TODAY: Inverted trough has formed off the east coast as expected, only a bit further east than expected. The net effect per surface observations across the state is northerly to even NNW-NW winds in many locations. Meanwhile, high pressure is building east and north from the SW Gulf of Mexico toward Southern Georgia.
The question today will be, how long will these conditions persist after mid-morning ? Conditions typical to this morning at this time of year have been known in the past to persist well beyond what would be considered 'good behavior' - meaning, all day as opposed to only for the morning hours; therefore, wouldn't be surprised IF the conditions remained rather 'dank' especially from near eastern portions of Central Brevard County (north of Patrick AFB) all the way north toward JAX much of the day which would mean afternoon highs might never really rise much out of the upper 60Fs (especially Volusia and Flagler and north, perhaps even north of Cocoa Beach).
KSC area profilers are showing that the northerly winds are but very shallow in depth being overrun with lighter SW winds less than 3000 ft above the ground. This kind of 'mixing' could tend to be self-perpetuating in regard to cloud cover - after sunrise meaning flat out - 'tough call ' today on the cloud cover.
Even a break of full sun could only serve to fuel more cloudy cover just an hour later.
|Image showing Northerly wind below 3200 ft and SW wind above|
Otherwise, areas well inland and south might warm efficiently though there is cloud cover South Florida and persist rainfall over the Keys (which has totaled up to nearly 10 inches since Thursday and where it is still raining in some locations this morning).
TUESDAY - WEDNESDAY: Both mornings look similar with the warmest location to be from near Canaveral and south along A1A through the Keys with a very sharp temperature gradient between barrier island locations toward I95 and more so to western side of Orlando south toward Punta Gorda and north and along I-4.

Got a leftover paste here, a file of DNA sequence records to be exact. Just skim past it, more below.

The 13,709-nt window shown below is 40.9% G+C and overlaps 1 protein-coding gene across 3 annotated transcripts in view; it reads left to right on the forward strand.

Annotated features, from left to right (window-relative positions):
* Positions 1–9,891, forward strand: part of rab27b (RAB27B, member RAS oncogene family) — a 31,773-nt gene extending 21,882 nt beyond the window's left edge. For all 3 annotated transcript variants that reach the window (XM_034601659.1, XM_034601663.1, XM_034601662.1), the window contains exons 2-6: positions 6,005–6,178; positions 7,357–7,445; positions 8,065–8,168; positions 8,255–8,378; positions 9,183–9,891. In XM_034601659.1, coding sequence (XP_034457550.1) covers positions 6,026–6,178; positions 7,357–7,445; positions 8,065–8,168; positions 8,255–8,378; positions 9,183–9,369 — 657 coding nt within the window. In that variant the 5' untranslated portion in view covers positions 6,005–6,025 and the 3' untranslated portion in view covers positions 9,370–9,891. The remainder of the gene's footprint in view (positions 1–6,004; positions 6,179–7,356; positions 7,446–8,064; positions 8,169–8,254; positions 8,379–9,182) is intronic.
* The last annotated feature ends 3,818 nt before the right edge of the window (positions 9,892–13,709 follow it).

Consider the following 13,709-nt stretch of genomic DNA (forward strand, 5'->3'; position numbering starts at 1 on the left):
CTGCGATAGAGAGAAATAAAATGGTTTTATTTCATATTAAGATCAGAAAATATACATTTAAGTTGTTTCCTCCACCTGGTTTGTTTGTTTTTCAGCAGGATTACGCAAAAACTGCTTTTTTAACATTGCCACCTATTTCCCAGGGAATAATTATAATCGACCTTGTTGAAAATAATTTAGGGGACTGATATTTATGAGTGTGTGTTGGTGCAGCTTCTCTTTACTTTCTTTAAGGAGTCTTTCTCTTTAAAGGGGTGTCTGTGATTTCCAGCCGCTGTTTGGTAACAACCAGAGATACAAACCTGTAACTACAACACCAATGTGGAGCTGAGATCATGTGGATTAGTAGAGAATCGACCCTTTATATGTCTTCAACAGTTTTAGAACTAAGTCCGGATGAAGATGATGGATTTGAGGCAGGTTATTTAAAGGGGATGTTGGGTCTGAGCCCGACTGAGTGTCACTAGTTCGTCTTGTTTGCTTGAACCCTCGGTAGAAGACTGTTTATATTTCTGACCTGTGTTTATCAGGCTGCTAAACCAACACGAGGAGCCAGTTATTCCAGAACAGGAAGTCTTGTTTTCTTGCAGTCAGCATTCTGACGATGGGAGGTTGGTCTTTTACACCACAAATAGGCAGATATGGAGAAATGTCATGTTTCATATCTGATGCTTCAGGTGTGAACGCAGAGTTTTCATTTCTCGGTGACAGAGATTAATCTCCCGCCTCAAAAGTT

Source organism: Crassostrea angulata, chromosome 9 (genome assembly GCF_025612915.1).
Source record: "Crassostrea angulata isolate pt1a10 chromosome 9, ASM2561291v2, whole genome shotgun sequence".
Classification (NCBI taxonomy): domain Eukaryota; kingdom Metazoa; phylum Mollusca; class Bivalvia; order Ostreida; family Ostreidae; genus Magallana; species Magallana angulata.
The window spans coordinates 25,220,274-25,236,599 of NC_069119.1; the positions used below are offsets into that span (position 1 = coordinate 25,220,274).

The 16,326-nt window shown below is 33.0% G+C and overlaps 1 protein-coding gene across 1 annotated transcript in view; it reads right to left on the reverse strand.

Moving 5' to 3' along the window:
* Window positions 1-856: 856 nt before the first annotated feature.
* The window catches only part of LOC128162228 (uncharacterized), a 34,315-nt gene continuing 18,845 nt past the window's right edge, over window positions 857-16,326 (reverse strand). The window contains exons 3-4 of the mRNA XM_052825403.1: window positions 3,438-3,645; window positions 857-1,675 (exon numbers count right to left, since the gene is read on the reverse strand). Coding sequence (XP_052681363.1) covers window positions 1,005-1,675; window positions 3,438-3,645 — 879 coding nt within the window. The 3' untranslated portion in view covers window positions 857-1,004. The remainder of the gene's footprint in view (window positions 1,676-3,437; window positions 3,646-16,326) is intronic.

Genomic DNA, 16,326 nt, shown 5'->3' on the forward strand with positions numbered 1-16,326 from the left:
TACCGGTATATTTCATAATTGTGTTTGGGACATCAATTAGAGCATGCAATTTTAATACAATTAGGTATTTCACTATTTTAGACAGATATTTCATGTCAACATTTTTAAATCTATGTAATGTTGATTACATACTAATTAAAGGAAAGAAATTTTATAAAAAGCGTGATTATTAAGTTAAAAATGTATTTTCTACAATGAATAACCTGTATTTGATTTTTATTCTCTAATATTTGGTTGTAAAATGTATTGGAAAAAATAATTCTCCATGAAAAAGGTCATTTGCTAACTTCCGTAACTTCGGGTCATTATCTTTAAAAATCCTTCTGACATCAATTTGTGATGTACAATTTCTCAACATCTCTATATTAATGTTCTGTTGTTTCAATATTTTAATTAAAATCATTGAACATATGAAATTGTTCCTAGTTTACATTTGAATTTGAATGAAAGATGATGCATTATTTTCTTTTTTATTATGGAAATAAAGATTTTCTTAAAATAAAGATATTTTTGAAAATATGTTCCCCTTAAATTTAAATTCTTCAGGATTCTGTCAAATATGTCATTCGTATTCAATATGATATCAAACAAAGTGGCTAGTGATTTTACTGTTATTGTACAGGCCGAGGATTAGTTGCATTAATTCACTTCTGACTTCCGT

Even 'if" the "dank day early winter syndrome' persists today (especially near the coast) the upside is.... "little change over night for those same locations " in regard to temperature.
Where the temperature might only fall a few degrees at the coast if the clouds do indeed persist today and even if they do not , inland locations will fall much more as weak low pressure from the offshore trough moves away and the broad high pressure area mentioned earlier slides east and north of the state ushering in cooler air southward from the continental land mass to the north.
Lows in the mid 50Fs along to west of I-95 and even cooler toward the west side of the MCO area (for example) while the immediate coast remains in the 60Fs south of the Cape. Afternoon highs seasonably in the lower 70Fs
(*** assuming this pattern does not over-extend itself into Tuesday)
THURSDAY-FRIDAY: The high pressure area is quite large as it works north and joins with the geographically induced Appalachian Ridge axis as it moves east and eventually flattens out over Friday into Saturday. Winds will become NE to eventually easterly to even Southeast. The bigger warming trend notable looks to be either Thursday or Friday where upper 70Fs to lower 80Fs return to most areas (if not sooner parts of South Central and South Florida).
RAIN CHANCES: The only true chances of rainfall (measurable) to show up in guidance occurs from Vero or Ft. Pierce and south this week - otherwise, most areas outside of a 'misty condition' should remain dry until at least Saturday. No 'cold' air is still yet shown for the state until the 18th - 21st time frame - well beyond guidance reliability.